“So, I thought this pressure is not just me. Then the key is who can handle (pressure) well. Still, I think her play (Lexi’s play) was great.”

Chun had opened the tournament with a brilliant eight-under-par 64 in the rain on Thursday – it was the best score of the opening day by five shots – and went wire-to-wire with the lead (as she had at Evian six years ago) despite conditions growing tougher over the weekend. Sunday brought steady winds, and the scoring average was 75.33. There was only round in the 60s, and only four players turned in rounds below par. 

Chun started with a three-shot lead

Chun made almost as many bogeys (four) as pars (five) over her first nine holes Sunday.  She had started the day leading by three, but Thompson started fast (two birdies in her first three holes) and owned the lead by the time the last threesome walked off the fourth green. Chun went from three shots up to two shots down, and was running out of holes. Fortunately, Chun and her veteran caddie, Dean Herden, who was winning a major for the fifth time, managed to keep things as light as they could in the difficult circumstances. 

“She was always happy,” Herden said of Chun. “At 11, she hit a beautiful shot (9-iron) to 25 feet and made it, and I told her, ‘Let’s just get back to even par for the day.’ That was the goal. 

“We kept the panic out of it. It was such a tough day, we just kept things light. Honestly, after the 10th hole, she probably thought somebody else was going to go on to win. ... It all changed rather quickly.”

Minjee Lee started six shots back

It did. Minjee Lee, a winner in two of the last four women’s majors, including last month’s U.S. Women’s Open, started Sunday six shots behind Chun, a friend who lives on the same street as her at Las Colinas, outside Dallas. Lee started her round bogey-bogey.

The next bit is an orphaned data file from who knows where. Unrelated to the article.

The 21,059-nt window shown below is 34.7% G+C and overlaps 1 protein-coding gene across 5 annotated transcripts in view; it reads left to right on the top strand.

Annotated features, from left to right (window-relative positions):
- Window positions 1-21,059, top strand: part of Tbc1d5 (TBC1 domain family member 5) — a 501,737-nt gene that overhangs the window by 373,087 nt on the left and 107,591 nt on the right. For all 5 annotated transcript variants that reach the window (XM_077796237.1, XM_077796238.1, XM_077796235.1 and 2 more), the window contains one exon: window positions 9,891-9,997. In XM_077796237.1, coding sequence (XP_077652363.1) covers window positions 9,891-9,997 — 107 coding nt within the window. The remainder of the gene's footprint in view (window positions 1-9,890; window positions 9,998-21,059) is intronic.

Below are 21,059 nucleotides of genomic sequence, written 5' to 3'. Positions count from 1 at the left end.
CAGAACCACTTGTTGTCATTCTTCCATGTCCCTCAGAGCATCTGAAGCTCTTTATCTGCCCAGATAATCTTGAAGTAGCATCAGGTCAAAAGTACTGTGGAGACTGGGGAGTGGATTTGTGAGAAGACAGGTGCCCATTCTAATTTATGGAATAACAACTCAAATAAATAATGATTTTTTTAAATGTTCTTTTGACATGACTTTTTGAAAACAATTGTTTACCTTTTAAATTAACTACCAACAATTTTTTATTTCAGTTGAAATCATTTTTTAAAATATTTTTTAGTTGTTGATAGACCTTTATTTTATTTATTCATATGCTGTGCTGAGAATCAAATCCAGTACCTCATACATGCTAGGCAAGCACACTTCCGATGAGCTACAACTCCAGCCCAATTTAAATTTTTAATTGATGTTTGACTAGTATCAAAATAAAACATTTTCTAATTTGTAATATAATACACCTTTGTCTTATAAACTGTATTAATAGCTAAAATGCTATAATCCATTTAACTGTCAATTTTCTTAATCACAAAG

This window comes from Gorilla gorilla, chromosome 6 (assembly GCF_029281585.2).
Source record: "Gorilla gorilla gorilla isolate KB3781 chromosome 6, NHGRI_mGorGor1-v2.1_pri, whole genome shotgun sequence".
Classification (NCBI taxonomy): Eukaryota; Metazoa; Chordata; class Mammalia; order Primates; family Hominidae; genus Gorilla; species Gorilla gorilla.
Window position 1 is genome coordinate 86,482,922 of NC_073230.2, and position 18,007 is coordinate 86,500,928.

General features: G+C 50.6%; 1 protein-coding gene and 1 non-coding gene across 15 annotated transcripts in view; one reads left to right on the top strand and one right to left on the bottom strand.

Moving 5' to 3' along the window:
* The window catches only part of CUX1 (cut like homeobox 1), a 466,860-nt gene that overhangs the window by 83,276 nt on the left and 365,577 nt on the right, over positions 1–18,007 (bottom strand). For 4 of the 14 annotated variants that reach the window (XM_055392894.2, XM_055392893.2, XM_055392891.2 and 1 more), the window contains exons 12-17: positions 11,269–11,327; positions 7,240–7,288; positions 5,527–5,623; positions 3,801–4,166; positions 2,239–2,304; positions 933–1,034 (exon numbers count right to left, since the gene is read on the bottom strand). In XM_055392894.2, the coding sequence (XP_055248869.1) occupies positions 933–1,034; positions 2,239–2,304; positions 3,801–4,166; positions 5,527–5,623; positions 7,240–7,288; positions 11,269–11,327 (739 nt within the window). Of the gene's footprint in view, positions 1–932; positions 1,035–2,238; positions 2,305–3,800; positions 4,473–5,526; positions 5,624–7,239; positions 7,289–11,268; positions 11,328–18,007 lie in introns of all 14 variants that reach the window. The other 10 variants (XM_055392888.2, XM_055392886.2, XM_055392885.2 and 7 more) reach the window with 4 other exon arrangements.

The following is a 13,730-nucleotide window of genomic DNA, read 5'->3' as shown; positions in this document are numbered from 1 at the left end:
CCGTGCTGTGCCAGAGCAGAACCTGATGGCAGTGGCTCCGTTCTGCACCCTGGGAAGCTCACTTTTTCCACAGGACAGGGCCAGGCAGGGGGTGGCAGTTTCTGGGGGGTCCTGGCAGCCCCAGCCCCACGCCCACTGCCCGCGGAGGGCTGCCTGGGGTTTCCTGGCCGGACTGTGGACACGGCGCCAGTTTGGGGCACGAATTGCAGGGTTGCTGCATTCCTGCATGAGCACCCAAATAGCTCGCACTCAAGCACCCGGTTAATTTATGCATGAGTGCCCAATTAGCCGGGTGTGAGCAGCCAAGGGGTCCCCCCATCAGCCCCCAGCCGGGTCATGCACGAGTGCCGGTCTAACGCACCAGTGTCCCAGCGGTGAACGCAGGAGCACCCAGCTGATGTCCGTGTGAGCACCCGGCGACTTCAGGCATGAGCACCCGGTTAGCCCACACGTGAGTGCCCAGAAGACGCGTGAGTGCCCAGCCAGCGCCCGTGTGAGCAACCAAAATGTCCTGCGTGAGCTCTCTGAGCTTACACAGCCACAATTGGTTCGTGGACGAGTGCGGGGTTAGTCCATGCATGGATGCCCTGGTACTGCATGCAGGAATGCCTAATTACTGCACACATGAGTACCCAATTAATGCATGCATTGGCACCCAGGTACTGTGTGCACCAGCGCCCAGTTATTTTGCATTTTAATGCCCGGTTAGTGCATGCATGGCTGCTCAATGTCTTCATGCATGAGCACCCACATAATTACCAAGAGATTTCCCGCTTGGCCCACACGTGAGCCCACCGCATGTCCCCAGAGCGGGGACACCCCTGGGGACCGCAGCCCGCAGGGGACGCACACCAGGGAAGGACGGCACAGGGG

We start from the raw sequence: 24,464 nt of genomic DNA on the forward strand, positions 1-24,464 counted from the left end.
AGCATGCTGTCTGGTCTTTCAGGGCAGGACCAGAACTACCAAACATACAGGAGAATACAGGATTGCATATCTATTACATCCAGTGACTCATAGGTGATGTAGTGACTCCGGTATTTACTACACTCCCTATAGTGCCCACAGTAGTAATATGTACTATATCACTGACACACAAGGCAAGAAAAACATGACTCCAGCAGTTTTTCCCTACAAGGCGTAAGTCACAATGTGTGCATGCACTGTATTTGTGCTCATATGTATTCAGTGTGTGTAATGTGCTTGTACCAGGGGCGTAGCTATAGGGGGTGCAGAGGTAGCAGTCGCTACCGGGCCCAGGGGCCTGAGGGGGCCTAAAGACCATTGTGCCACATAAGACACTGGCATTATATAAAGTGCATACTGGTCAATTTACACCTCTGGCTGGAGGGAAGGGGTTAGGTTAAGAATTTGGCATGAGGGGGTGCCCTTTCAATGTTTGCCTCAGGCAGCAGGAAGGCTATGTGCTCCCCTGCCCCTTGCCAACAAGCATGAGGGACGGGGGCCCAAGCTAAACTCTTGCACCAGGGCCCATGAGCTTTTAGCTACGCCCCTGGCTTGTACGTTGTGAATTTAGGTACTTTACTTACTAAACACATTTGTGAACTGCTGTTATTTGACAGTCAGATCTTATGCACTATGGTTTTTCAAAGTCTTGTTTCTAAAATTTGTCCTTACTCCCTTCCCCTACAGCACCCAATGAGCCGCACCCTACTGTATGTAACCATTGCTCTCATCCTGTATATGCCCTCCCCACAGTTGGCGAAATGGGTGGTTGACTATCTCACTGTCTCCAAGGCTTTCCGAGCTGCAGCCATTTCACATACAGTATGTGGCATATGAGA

But beginning at the par-4 fifth, Lee would make five birdies, something those around her just weren’t able to do. She had a putt for eagle to take the outright lead at 16, a par-5 moved up to 495 yards that she reached with a driver and hybrid, and hit a wedge to two-feet at 18 for another birdie. In between, though, came a costly bogey at 17, where she three-putted, pushing her par putt from four-feet.  

“I was quite happy with how I finished,” Lee said. “It was hard, but it was super fun. We play for these types of Sundays. ... Because the difficulty was that much harder and the wind was up, I think that's what made it even better.” 

An emotional victory for Chun

When Chun won the 2015 U.S. Women’s Open in Lancaster, Pennsylvania – a town that would become her second home – she was not comfortable speaking English. She vowed to change that when she won another major. On the 18th green at Congressional on Sunday a place where so much history has taken place, with a big trophy by her side, she spoke with incredible eloquence, delivering a beautiful speech. She had written it out in advance on her yardage book. 

“I did not have any wins in the last three and a half years,” she said before thanking all her sponsors for their support. “They always believed in me, and I really appreciate it.” 

She also gave thanks to her “Flying Dumbo” fans back home in Korea for never giving up on her, “no matter how I did.”

Sunday, when times were toughest, In Gee Chun decided not to give up, either. She would stay happy throughout, regardless, and attitude would carry her through. 

It was a terrific decision. 

View the full live KPMG Women's PGA Leaderboard here.